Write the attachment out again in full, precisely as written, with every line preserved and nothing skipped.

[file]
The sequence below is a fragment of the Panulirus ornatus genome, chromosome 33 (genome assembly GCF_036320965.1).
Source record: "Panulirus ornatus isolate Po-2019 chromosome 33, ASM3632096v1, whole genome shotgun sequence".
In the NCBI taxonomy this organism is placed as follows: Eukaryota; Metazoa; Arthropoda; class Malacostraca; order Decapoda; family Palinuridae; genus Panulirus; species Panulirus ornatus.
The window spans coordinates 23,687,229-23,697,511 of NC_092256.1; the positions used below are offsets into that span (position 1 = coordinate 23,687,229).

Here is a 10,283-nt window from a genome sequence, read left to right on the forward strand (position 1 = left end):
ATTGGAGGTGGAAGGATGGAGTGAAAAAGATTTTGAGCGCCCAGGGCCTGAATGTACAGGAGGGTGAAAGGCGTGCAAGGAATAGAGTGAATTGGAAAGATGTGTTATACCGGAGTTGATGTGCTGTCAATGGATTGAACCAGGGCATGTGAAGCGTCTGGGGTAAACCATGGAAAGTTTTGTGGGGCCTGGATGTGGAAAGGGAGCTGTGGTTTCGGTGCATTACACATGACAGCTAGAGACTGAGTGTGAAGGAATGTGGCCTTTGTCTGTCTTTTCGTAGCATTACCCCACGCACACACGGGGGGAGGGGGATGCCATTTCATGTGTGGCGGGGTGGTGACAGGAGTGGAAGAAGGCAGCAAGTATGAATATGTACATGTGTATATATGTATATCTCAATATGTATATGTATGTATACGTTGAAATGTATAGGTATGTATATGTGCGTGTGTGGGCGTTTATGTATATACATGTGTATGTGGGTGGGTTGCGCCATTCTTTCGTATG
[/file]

The sequence below is a fragment of the Panulirus ornatus genome, chromosome 33 (genome assembly GCF_036320965.1).
Source record: "Panulirus ornatus isolate Po-2019 chromosome 33, ASM3632096v1, whole genome shotgun sequence".
In the NCBI taxonomy this organism is placed as follows: Eukaryota; Metazoa; Arthropoda; class Malacostraca; order Decapoda; family Palinuridae; genus Panulirus; species Panulirus ornatus.
The window spans coordinates 23,687,229-23,697,511 of NC_092256.1; the positions used below are offsets into that span (position 1 = coordinate 23,687,229).

Here is a 10,283-nt window from a genome sequence, read left to right on the forward strand (position 1 = left end):
ATTGGAGGTGGAAGGATGGAGTGAAAAAGATTTTGAGCGCCCAGGGCCTGAATGTACAGGAGGGTGAAAGGCGTGCAAGGAATAGAGTGAATTGGAAAGATGTGTTATACCGGAGTTGATGTGCTGTCAATGGATTGAACCAGGGCATGTGAAGCGTCTGGGGTAAACCATGGAAAGTTTTGTGGGGCCTGGATGTGGAAAGGGAGCTGTGGTTTCGGTGCATTACACATGACAGCTAGAGACTGAGTGTGAAGGAATGTGGCCTTTGTCTGTCTTTTCGTAGCATTACCCCACGCACACACGGGGGGAGGGGGATGCCATTTCATGTGTGGCGGGGTGGTGACAGGAGTGGAAGAAGGCAGCAAGTATGAATATGTACATGTGTATATATGTATATCTCAATATGTATATGTATGTATACGTTGAAATGTATAGGTATGTATATGTGCGTGTGTGGGCGTTTATGTATATACATGTGTATGTGGGTGGGTTGCGCCATTCTTTCGTATG